|dc.description.abstract||Erik Cainberg (1771-1816) descended, on his mother's side, from the Rijfs, the well-known family of church builders, with whom he worked for a few years at an early age. In 1790 he was enrolled as a student at the Royal Academy of Arts in Stockholm; he studied under J.T. Sergel, the sculptor, and was trained in the neoclassical tradition. At the end of his studies he received a grant to study in Rome, where he stayed from 1802 to the end of 1810. After his return to Stockholm Cainberg experienced a great deal of difficulty in gaining his livelihood but he survived the hardships by assisting his old master in the most strenuous sculpturing assignments. In 1813 he was offered a stucco project at Turku, Finland, his old homeland, which, in 1809, had become an autonomous Grand Duchy under the rule of Russia. At Turku the construction of a new main building for the Academy of Turku (the University) had been going on since 1802. By 1813 construction had reached the stage where it was time to undertake the decoration of the main hall. In addition to stucco, the original decorating plans also included a series of six reliefs. When Cainberg arrived in the spring to start working on the stucco project, the plans were changed, and he was given the assignment to make the series of reliefs. The programme for the series of reliefs had been adopted by the Senate of the Academy as early as 1807. It drew upon the romantic and nationalistic principles of the era and was titled 'The Progression of Enlightenment and Sciences in Finland'. The motifs of the reliefs were as follows: (1) pagan culture – Väinämöinen playing; (2) the advent of Christianity in Finland; (3) the Reformation; (4) the establishment of the Academy of Turku; (5) the era of Gustav the Third; and (6) the laying of the foundation stone of the new academy building in 1802. The motifs were derived from the Swedish period of Finnish history: by 1813, however, the political situation had undergone a change, and the Senate of the Academy came to the conclusion that the new situation should also be reflected in the series of reliefs. The programme was redesigned: the era of Gustav the Third was omitted, and its place was taken by the relief representing the laying of the foundation stone. The new motif of the last relief was to represent the new period in Finnish history; it was Alexander the First's visit to the Academy of Turku in 1809. The series of plaster reliefs in the Turku academy building remained Cainberg's main work. The remainder consists of four relief portraits made of plaster and a number of anonymous decorative sculptures in churches built by the Rijfs. The original idea of the series of reliefs was based on a chronological presentation of rulers. The series was supposed to start from the door on the left with 'Pagan Culture', with Väinämöinen as the central figure, and with 'The Advent of Christianity' under King Eric in the 12th century on the opposite wall. The first two were followed on the left-hand side by King Gustav Vasa as the Reformer, and on the right-hand side by Queen Christina as the Founder of the Academy. The place nearest the cathedra on the left was reserved for the era of Gustav the Third and that on the right for the laying of the foundation stone of the academy building during King Gustav the Fourth Adolf' s reign. The narrative was supposed to culminate in a colossal bust of Gustav the Fourth Adolf in an apse behind the cathedra. The overall design presupposed a symmetrical alternation of exterior and interior scenes. This symmetrical arrangement was broken in the new, implemented plan for the reliefs, whereas the chronology of the rulers was preserved culminating in a colossal bust of Alexander the First behind the cathedra commissioned from the Russian sculptor Ivan Martos. There are a number of interesting details in the analyses of the reliefs. 'Pagan Culture' is important since it is the first representation of Väinämöinen; it is based on the book Mythologia Fennica by Christfrid Ganander. The figure of Väinämöinen bears features of Greek portraits and Michelangelo's Moses. The figure of the Wnter Fairy brings Berini's fountains to the mind; the models for The figure of the bards and the bear can be found in the engravings included in the works by Skjöldebrand and Acerbi. The major problem in the relief representing the advent of Christianity in Finland is the location of the most important figures: the bishop takes a modest position on the left, and the central position is given to a monk. The threatening figure on the extreme right can be interpreted as that of Lalli, who killed the bishop. The figure of King Eric resembles the statue of Gustav the Third by Sergel.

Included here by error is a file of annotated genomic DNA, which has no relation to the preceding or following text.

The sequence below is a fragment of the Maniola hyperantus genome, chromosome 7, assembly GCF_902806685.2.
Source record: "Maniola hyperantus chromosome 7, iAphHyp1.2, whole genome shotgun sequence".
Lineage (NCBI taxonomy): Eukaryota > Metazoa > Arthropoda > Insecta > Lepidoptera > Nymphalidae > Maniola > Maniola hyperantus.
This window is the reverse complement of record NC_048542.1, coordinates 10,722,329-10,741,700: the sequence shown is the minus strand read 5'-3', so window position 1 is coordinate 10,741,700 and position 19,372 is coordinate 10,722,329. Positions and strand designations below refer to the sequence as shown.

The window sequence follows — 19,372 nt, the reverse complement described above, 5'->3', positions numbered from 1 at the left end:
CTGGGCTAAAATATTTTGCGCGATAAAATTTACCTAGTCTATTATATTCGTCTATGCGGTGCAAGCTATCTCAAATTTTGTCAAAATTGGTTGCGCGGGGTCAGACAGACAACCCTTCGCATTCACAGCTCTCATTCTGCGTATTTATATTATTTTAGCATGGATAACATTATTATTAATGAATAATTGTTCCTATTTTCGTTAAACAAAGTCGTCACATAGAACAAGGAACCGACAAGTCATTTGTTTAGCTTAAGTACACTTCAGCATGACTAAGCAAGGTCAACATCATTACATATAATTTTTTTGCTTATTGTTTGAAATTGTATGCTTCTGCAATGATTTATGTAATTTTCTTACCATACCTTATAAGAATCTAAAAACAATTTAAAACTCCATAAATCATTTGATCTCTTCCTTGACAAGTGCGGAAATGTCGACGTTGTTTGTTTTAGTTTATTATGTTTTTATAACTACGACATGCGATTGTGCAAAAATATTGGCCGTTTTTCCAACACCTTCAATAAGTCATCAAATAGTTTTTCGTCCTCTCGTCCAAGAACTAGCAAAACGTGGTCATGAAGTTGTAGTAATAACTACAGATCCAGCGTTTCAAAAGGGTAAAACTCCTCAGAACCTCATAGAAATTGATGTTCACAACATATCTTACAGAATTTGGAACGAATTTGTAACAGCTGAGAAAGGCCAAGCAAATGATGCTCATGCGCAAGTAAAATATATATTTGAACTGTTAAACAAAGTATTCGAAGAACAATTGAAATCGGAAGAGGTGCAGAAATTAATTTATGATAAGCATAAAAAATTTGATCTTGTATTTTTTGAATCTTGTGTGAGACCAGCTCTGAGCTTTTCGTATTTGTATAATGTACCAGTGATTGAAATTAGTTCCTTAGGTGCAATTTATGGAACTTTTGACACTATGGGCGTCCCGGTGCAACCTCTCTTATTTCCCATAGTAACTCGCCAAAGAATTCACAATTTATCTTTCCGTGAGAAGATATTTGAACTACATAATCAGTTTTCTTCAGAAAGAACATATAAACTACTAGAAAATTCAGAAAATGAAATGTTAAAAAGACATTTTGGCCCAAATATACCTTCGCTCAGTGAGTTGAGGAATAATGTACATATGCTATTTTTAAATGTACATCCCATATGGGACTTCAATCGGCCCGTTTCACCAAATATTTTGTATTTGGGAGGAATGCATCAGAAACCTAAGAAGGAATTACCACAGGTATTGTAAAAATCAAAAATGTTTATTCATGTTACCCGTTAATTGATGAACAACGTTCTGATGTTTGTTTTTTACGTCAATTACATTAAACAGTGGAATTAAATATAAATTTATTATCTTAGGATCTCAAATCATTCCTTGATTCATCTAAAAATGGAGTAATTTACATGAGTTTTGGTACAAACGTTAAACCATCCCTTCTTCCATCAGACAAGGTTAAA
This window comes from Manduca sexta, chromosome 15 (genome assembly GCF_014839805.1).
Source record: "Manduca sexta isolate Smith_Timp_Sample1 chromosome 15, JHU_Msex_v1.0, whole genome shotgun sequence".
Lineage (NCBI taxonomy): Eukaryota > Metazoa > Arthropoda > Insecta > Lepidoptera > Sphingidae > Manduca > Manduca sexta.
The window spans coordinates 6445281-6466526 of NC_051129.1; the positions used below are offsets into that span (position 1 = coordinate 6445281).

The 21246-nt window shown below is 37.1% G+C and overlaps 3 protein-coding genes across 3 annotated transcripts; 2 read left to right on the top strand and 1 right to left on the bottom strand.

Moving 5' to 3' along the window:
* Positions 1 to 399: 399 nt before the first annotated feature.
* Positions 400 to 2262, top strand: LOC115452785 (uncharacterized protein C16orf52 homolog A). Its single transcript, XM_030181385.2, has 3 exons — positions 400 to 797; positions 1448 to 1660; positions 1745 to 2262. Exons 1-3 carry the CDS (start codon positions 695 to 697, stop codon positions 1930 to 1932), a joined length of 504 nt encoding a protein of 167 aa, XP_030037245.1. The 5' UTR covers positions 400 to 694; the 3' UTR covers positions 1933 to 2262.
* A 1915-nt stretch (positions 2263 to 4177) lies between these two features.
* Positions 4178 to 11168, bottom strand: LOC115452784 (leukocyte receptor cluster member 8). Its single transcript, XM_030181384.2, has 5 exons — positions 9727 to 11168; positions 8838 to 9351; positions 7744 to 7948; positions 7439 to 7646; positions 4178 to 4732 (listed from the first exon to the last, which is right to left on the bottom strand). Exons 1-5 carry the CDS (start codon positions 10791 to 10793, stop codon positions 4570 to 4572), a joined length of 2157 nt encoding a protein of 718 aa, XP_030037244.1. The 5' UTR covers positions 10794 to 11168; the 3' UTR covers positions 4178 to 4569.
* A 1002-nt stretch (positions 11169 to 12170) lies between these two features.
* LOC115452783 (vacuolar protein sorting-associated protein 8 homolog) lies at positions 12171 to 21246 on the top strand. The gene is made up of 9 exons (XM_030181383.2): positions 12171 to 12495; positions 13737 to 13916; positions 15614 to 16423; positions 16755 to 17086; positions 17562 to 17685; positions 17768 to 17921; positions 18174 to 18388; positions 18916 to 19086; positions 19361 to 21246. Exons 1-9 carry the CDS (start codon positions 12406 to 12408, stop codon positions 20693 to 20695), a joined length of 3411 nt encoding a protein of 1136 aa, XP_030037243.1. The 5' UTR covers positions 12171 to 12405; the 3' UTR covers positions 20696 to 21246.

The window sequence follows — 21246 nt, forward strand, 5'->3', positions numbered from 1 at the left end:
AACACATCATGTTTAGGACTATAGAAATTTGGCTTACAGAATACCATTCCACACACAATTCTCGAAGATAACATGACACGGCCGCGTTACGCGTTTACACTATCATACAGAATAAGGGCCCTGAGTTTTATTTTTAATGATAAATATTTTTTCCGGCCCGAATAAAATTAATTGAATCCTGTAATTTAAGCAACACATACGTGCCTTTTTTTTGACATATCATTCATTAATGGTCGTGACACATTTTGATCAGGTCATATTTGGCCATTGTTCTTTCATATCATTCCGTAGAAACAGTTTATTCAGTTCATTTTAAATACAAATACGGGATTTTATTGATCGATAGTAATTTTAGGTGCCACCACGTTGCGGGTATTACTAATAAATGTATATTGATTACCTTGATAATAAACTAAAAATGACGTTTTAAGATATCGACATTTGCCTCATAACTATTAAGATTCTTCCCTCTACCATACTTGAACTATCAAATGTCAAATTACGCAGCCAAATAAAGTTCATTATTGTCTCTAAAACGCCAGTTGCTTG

The figures in the Reformation relief are easy to interpret: the centre is occupied by Gustav Vasa, to whom Mikael Agricola is showing his translations into Finnish; behind him there is a young male assistant. The person supporting himself on the rostrum is Prince John, and on the left two youngsters can be seen having a look at a broken statue of a saint. In the fourth relief Queen Christina is signing the foundation charter of the Academy of Turku. This is a typical full-length female portrait as found in neoclassical sculpture. The figure of Axel Oxenstierna standing next to her can be seen to incorporate features of the figures to be found in the pedestal of the equestrian statue of King Gustav the Second Adolf by Sergel. The portrait of King Gustav the Second Adolf in the background resembles the portraits of the hero king produced by Sergel. The relief representing the laying of the foundation stone is a reportage picture of a kind. The gallery of personages in the relief can be identified. The way in which the layout has been designed is atypical of Cainberg, but it is obvious that he has received the idea from C.C. Gjörwell, the architect of the academy building. The central figure of the last relief is Alexander the First, to whom Queen Christina is introducing the muse of the river Aura. Alexander is represented as Apollo, and Christina as Pallas Athene, for both of whom models can be found in the antique collection of Gustav the Third. The muse of the river Aura seems to be a personification of Finland. Erik Cainberg's art bears a strong imprint of Sergel's influence. In addition, the period that he spent in Rome was important. The neoclassical style of Canova and Thorvaldsen had a marked impact on the artistic expression that was adopted by Cainberg in Stockholm.||en